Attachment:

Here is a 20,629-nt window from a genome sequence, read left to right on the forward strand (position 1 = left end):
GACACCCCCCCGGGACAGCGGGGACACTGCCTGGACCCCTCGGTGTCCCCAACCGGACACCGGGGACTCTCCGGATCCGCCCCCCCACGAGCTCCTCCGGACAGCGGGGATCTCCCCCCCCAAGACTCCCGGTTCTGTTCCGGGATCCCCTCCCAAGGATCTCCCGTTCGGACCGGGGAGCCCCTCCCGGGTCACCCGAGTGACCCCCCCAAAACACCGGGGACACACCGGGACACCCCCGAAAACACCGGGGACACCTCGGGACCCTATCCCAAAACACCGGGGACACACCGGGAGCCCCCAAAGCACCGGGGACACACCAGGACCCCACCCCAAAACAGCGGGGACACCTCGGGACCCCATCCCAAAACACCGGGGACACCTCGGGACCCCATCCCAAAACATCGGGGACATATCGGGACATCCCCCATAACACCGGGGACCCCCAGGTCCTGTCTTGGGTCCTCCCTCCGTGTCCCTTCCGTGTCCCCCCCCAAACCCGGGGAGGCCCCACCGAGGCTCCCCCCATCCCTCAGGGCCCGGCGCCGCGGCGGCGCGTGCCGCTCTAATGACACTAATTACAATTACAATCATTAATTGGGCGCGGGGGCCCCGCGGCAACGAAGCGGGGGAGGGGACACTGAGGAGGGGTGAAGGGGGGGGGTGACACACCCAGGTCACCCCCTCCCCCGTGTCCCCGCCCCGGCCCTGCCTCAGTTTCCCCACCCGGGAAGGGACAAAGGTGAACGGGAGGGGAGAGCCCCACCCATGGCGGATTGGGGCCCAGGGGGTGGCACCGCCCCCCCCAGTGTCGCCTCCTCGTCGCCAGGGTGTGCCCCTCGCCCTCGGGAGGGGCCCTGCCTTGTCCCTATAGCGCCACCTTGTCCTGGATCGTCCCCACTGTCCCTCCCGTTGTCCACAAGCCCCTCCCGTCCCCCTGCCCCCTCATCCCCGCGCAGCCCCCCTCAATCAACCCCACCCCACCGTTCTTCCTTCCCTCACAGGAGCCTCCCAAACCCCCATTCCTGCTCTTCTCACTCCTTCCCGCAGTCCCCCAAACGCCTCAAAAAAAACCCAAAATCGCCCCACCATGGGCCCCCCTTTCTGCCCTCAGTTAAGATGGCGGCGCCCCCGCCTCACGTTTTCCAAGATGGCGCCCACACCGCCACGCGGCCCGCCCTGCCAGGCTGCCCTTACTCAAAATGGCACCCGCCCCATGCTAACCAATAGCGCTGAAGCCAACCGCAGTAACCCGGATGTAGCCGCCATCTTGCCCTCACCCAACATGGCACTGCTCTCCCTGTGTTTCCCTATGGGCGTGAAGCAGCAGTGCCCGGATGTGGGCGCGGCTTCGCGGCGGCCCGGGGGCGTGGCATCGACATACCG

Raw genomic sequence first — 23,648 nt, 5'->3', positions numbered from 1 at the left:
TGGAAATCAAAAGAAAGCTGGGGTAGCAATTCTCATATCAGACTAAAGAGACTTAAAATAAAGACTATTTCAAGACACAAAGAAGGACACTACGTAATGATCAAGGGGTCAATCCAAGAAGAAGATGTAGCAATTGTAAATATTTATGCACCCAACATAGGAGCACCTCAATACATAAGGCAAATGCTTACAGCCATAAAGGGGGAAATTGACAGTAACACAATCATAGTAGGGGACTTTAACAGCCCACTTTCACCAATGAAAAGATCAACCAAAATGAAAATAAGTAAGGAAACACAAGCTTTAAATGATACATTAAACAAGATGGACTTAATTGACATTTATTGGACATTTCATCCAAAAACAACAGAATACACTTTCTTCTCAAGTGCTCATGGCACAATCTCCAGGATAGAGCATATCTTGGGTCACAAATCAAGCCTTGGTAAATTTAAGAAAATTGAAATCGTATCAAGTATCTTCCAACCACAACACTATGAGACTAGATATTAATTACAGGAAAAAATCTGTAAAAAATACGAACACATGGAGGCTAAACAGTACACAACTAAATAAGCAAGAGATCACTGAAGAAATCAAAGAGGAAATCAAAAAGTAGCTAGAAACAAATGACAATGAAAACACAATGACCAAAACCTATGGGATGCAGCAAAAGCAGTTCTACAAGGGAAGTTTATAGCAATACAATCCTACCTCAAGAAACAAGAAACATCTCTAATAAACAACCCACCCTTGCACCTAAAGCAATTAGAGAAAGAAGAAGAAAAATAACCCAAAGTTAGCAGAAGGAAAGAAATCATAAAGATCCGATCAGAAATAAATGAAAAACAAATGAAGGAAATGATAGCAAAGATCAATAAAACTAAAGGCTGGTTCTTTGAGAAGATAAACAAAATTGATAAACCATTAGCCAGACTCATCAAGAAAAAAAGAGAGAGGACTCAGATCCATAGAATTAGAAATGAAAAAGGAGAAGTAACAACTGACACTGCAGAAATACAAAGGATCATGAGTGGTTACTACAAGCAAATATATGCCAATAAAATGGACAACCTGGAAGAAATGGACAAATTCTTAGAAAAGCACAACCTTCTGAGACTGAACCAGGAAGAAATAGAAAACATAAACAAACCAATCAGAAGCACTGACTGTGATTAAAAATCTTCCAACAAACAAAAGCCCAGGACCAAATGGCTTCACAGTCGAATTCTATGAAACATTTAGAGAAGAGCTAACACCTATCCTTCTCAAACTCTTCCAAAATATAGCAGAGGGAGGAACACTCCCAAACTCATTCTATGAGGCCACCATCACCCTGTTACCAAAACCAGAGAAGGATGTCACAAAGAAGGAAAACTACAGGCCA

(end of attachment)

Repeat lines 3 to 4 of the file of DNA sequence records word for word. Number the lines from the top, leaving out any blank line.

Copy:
Raw genomic sequence first — 23,648 nt, 5'->3', positions numbered from 1 at the left:
TGGAAATCAAAAGAAAGCTGGGGTAGCAATTCTCATATCAGACTAAAGAGACTTAAAATAAAGACTATTTCAAGACACAAAGAAGGACACTACGTAATGATCAAGGGGTCAATCCAAGAAGAAGATGTAGCAATTGTAAATATTTATGCACCCAACATAGGAGCACCTCAATACATAAGGCAAATGCTTACAGCCATAAAGGGGGAAATTGACAGTAACACAATCATAGTAGGGGACTTTAACAGCCCACTTTCACCAATGAAAAGATCAACCAAAATGAAAATAAGTAAGGAAACACAAGCTTTAAATGATACATTAAACAAGATGGACTTAATTGACATTTATTGGACATTTCATCCAAAAACAACAGAATACACTTTCTTCTCAAGTGCTCATGGCACAATCTCCAGGATAGAGCATATCTTGGGTCACAAATCAAGCCTTGGTAAATTTAAGAAAATTGAAATCGTATCAAGTATCTTCCAACCACAACACTATGAGACTAGATATTAATTACAGGAAAAAATCTGTAAAAAATACGAACACATGGAGGCTAAACAGTACACAACTAAATAAGCAAGAGATCACTGAAGAAATCAAAGAGGAAATCAAAAAGTAGCTAGAAACAAATGACAATGAAAACACAATGACCAAAACCTATGGGATGCAGCAAAAGCAGTTCTACAAGGGAAGTTTATAGCAATACAATCCTACCTCAAGAAACAAGAAACATCTCTAATAAACAACCCACCCTTGCACCTAAAGCAATTAGAGAAAGAAGAAGAAAAATAACCCAAAGTTAGCAGAAGGAAAGAAATCATAAAGATCCGATCAGAAATAAATGAAAAACAAATGAAGGAAATGATAGCAAAGATCAATAAAACTAAAGGCTGGTTCTTTGAGAAGATAAACAAAATTGATAAACCATTAGCCAGACTCATCAAGAAAAAAAGAGAGAGGACTCAGATCCATAGAATTAGAAATGAAAAAGGAGAAGTAACAACTGACACTGCAGAAATACAAAGGATCATGAGTGGTTACTACAAGCAAATATATGCCAATAAAATGGACAACCTGGAAGAAATGGACAAATTCTTAGAAAAGCACAACCTTCTGAGACTGAACCAGGAAGAAATAGAAAACATAAACAAACCAATCAGAAGCACTGACTGTGATTAAAAATCTTCCAACAAACAAAAGCCCAGGACCAAATGGCTTCACAGTCGAATTCTATGAAACATTTAGAGAAGAGCTAACACCTATCCTTCTCAAACTCTTCCAAAATATAGCAGAGGGAGGAACACTCCCAAACTCATTCTATGAGGCCACCATCACCCTGTTACCAAAACCAGAGAAGGATGTCACAAAGAAGGAAAACTACAGGCCA